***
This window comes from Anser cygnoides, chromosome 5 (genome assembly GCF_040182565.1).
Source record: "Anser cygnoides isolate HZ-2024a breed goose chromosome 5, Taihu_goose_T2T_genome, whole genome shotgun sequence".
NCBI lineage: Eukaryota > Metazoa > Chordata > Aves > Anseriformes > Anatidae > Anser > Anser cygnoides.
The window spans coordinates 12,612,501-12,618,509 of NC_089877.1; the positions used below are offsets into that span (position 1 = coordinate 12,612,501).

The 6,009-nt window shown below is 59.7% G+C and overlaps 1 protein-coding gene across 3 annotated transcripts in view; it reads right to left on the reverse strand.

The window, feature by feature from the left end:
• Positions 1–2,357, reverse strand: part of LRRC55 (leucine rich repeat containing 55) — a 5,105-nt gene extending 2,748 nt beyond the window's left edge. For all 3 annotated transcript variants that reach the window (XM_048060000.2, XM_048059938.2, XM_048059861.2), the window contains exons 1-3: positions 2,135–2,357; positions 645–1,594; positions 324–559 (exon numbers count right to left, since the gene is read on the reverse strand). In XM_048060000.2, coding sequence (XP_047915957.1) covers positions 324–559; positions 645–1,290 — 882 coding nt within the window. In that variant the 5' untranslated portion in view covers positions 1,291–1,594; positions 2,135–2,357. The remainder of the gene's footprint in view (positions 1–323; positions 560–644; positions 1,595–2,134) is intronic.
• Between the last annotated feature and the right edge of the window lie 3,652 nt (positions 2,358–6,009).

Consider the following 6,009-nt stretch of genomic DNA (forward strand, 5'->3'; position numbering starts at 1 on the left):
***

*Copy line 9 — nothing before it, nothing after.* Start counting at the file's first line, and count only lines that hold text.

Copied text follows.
Consider the following 6,009-nt stretch of genomic DNA (forward strand, 5'->3'; position numbering starts at 1 on the left):